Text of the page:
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Inside the Mad Hatter pub in central London's South Bank district, everything is ready: the big tree, the bright lights, the fun Christmas signage.
Although the tone may be festive, the mood behind the bar and at similarly adorned pubs nationwide is far less upbeat.
December represents a crucial month for the sector, accounting for as much as 10 percent of annual turnover thanks to Christmas parties -- an institution in the UK -- and other social gatherings.
After the pandemic ruined the festivities -- and revenues -- over the last two years, pubs, bars and other venues are relying on the coming season to help kickstart their longer-term recoveries.
But it looks a tall order in the face of a worsening cost-of-living crisis, predictions the country is already in recession, widespread labour shortages and strikes, including in the key transport sector.
"We're desperately looking forward to a very busy Christmas," said Emma McClarkin, chair of industry body the British Beer and Pub Association (BBPA). The business is sorely needed "after three years of not having Christmas trade," she explained.
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McClarkin said bookings were currently about 20 percent below pre-pandemic 2019 levels.
Pubs have been central to British communities for centuries, but their number has been dwindling for years and has plunged to its lowest ever level, according to research published in July.
Despite being forced to close during the pandemic, government support schemes helped provide some financial respite.
But the post-pandemic picture is now mixed, with around 50 watering holes currently shutting down every month.
Marston's Brewery, which owns more than 1,400 pubs, described its Christmas bookings as "encouraging" and above 2019 levels so far.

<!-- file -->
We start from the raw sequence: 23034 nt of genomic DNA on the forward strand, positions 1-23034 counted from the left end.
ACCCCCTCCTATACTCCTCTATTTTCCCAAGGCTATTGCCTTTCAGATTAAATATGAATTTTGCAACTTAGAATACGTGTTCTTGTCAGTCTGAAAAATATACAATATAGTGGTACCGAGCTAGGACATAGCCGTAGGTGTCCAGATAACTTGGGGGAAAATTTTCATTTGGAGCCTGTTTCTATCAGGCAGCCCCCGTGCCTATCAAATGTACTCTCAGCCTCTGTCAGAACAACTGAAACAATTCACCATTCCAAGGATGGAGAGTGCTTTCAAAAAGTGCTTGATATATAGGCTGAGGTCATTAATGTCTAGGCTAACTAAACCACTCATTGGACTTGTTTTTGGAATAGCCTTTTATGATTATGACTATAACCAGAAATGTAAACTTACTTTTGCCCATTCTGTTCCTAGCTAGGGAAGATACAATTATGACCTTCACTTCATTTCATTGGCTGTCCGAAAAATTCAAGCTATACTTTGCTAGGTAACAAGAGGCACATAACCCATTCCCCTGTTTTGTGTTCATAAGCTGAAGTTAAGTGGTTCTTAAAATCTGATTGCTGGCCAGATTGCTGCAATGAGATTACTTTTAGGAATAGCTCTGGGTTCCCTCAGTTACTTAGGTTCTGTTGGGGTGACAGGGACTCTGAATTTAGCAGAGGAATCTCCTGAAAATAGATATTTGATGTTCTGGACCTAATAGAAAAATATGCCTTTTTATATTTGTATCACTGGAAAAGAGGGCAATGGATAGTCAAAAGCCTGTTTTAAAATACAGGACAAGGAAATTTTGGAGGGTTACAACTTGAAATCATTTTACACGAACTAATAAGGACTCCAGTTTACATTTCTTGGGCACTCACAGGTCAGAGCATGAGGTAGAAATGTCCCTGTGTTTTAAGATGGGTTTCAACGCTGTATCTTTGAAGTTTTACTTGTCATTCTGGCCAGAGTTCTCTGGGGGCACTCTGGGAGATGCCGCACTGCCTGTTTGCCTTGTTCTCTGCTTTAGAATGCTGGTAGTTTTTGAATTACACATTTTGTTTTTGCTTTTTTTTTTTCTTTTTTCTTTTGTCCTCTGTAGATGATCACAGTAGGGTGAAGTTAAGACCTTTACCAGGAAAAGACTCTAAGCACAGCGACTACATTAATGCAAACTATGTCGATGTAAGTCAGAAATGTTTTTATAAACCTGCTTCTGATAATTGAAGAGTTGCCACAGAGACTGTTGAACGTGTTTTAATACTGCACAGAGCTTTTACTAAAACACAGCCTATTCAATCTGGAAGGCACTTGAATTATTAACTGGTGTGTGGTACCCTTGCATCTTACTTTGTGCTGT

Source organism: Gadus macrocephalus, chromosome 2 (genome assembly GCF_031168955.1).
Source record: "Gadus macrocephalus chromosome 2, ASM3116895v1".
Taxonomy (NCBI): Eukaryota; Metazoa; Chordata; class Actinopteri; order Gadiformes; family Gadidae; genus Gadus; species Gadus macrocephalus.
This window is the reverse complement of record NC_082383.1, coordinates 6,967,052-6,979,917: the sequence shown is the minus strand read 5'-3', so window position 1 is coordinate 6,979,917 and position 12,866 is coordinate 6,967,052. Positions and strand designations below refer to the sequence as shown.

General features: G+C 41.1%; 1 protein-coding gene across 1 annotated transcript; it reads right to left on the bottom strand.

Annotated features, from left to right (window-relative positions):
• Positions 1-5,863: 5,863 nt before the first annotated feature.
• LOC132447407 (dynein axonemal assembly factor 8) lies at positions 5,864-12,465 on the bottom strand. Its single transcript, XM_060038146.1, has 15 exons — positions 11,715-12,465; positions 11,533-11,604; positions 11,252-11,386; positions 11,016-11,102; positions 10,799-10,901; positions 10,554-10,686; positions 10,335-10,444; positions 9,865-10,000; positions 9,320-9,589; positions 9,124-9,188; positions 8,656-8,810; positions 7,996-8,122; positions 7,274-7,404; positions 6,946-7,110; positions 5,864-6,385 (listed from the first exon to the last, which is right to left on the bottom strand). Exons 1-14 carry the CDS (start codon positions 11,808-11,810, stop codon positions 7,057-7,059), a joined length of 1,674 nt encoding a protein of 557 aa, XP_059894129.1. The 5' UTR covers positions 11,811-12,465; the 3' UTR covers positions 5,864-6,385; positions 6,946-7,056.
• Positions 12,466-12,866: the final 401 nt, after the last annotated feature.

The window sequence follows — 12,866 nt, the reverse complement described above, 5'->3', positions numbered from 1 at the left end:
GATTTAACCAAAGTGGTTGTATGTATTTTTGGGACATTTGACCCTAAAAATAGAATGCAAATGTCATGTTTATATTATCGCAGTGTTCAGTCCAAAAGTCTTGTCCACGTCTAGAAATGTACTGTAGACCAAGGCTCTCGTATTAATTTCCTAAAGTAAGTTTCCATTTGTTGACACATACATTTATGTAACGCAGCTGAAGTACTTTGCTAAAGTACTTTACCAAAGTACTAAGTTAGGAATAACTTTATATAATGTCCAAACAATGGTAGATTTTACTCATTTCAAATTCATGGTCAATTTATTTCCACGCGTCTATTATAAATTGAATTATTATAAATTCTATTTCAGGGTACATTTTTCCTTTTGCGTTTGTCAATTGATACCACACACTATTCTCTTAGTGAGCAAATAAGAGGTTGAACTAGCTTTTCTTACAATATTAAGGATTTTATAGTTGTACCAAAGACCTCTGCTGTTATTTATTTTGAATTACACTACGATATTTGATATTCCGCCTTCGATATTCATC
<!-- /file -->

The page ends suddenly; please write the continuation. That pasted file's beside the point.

Meanwhile, the first ever winter World Cup has boosted sales, particularly on days when England have played.
However, the company fears a difficult 2023 amid predictions of a deep recession.
The City of London, the financial hub in the heart of the capital, appears far less susceptible to the growing economic woes.
At The Globe pub, the taps are flowing freely amid a steady stream of Christmas parties, according to the manager.
Budgets in the city can buck the broader economic trend: one office party at a local wine bar cost nearly £20,000 ($24,000), said one waiter, who asked not to be named.
But a few miles north, in the bustling Camden area, the small cocktail bar Crossroads is seeing a drop in business compared even to Covid-interrupted last year.
"Sadly, we were forced to raise our prices in October due to the wholesale prices rising, but the takings have remained the same as last year around this time," said manager Bart Miedeksza.
"Our regulars (are) spending just as much time by the table in our venues, but consuming less."
Further north at The Stag, in middle class Hampstead, bookings are comparable to before the pandemic.
But the focus is on making offerings affordable for increasingly "budget conscious" customers.
"We've been experiencing inflation in terms of the food pricing, in particular butter or cooking oil, since (Russia's) Ukrainian invasion," said manager John Perritt.
Inflation is running at 11 percent in the UK and up to 60 percent for some food staples such as cooking oil and pasta, squeezing budgets and profit margins.
The Stag, a local choice for groups of public sector workers at a nearby hospital, is trying to adapt to these new economic realities.
"We do packages as affordable as possible," said Perritt, adding that this year it is offering a one-course Christmas menu for £20, which rises to £36.50 for more courses.
Back at the Mad Hatter, John Paul Caffery, the owner of a technology consulting company, noted this year's Christmas party "is definitely more expensive than last year".
"We've tried to overcome that by going to a place that's fixed on cost," he added.
Christopher Jones, a 54-year-old Welsh town planner on a business trip to the capital, is set to have a small party with his colleagues and clients at their local pub -- where the price of a pint has gone up by £1.
"Coming out of Covid, you've got to enjoy your life," he explained.
"But at the same time, just be a bit careful around budgets and about spending."
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